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Medial Branch Blocks Versus Pericapsular Blocks in Selecting Patients for Percutaneous Cryodenervation of Lumbar Facet Joints
  1. Christof Birkenmaier, M.D.,
  2. Andreas Veihelmann, M.D., P.D.,
  3. Hans-Heinrich Trouillier, M.D., P.D.,
  4. Jörg Hausdorf, M.D. and
  5. Christoph von Schulze Pellengahr, M.D., P.D.
  1. Department of Orthopedic Surgery, Grosshadern Medical Center, Ludwig-Maximilian-University, Munich, Germany
  2. Medical Park Bad Wiessee, Bad Wiessee, Germany
  3. Franziskus Hospital, Bielefeld, Germany.
  1. Reprint requests: Christof Birkenmaier, M.D., Department of Orthopedic Surgery, Grosshadern Medical Center, Ludwig-Maximilian-University, Marchioninistr. 15, 81377 Munich, Germany. E-mail: christof{at}doctor-b.de

Abstract

Background and Objectives: At many institutions, it is not practically feasible to perform a series of controlled or placebo-controlled medial branch blocks on several facet joints in order to select patients for facet joint rhizotomy. As for uncontrolled blocks, there is no proof that medial branch blocks are superior to other types of blocks. This study was performed to compare medial branch blocks to simple pericapsular blocks for the selection of patients for lumbar facet joint cryodenervation.

Methods: Patient selection was based on history, imaging, and physical examination. Diagnostic blocks were either medial branch blocks or pericapsular blocks. Percutaneous medial branch cryodenervation was performed by use of a Lloyd Neurostat 2000. Outcome parameters were low back pain (visual analog scale [VAS]), limitation of activity (Macnab), and overall satisfaction. A total of 26 patients were recruited, 13 for each group. Follow-up was 6 months.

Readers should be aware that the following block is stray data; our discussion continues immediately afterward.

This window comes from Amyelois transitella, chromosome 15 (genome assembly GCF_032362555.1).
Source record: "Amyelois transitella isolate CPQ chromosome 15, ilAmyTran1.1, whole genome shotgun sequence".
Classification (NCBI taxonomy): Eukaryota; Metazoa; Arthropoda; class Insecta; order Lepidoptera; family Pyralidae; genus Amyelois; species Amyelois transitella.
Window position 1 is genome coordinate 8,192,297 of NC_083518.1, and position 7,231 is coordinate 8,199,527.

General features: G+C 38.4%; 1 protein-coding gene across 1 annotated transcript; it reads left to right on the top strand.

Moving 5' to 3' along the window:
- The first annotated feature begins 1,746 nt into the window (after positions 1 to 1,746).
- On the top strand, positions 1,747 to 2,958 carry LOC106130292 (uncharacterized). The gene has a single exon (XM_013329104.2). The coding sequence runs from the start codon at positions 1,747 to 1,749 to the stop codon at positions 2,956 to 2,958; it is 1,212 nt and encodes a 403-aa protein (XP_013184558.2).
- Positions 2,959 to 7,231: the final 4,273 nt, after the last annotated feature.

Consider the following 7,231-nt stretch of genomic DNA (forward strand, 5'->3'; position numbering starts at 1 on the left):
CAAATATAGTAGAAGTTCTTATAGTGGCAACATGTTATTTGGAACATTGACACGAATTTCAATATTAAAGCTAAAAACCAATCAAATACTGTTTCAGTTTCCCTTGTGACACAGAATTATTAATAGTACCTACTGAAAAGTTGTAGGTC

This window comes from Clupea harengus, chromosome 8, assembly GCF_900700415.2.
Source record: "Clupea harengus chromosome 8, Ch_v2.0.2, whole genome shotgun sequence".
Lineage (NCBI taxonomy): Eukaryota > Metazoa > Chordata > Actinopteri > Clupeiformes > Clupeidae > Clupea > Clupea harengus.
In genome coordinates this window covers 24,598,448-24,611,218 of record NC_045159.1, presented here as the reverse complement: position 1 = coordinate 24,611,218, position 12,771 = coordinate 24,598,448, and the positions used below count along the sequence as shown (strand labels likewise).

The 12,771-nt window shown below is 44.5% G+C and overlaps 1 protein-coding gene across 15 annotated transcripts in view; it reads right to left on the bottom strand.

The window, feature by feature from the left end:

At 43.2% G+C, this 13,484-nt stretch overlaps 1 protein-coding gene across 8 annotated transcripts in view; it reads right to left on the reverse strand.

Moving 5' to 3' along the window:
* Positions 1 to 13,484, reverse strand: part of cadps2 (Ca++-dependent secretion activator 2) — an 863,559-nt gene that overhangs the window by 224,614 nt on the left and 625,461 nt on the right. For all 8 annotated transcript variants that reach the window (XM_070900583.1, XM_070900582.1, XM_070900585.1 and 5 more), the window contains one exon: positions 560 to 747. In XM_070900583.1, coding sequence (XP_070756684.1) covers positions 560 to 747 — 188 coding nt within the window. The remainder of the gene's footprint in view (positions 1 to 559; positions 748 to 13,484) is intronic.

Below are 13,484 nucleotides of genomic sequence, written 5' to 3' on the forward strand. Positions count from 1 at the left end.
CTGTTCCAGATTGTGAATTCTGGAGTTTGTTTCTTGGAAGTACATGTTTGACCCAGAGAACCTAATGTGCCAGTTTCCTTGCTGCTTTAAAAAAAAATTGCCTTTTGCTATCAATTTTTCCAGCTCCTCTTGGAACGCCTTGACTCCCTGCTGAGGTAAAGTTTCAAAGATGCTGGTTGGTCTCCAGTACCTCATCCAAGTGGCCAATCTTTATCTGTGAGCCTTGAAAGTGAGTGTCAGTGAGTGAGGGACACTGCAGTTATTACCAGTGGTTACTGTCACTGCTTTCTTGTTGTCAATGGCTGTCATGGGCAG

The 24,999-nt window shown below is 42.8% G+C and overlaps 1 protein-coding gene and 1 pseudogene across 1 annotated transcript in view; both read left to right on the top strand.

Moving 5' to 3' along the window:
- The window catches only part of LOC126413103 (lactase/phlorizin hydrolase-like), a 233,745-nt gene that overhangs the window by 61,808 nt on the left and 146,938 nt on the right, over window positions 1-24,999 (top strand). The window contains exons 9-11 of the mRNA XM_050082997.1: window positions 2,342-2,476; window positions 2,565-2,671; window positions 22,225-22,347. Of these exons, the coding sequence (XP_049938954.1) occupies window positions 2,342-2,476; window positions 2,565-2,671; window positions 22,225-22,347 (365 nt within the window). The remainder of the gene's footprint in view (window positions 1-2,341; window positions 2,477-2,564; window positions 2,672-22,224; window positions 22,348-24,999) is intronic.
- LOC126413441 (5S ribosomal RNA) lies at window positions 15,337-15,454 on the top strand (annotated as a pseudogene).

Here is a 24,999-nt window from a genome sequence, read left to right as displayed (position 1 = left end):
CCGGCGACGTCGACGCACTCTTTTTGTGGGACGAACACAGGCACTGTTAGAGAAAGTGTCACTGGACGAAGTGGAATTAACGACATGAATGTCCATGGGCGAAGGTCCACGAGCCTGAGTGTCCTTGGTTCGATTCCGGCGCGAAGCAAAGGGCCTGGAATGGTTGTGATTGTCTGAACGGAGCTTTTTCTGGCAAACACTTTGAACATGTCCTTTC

Results: Patients who had been selected by medial branch blocks had better pain relief than did patients who had been diagnosed by use of pericapsular blocks. At 6 weeks and at 3 months after treatment, these results reached statistical significance (VAS 2.2 v 4.2, P < .05).

Conclusions: Our results suggest that uncontrolled medial branch blocks are superior to pericapsular blocks in selecting patients for facet joint cryodenervation, but both blocks work. If serial controlled blocks cannot be used, lumbar facet joint pain remains a diagnostic dilemma.

  • Cryodenervation
  • Diagnostic blocks
  • Facet joint
  • Lumbar
  • Rhizotomy
  • Zygapophyseal joint

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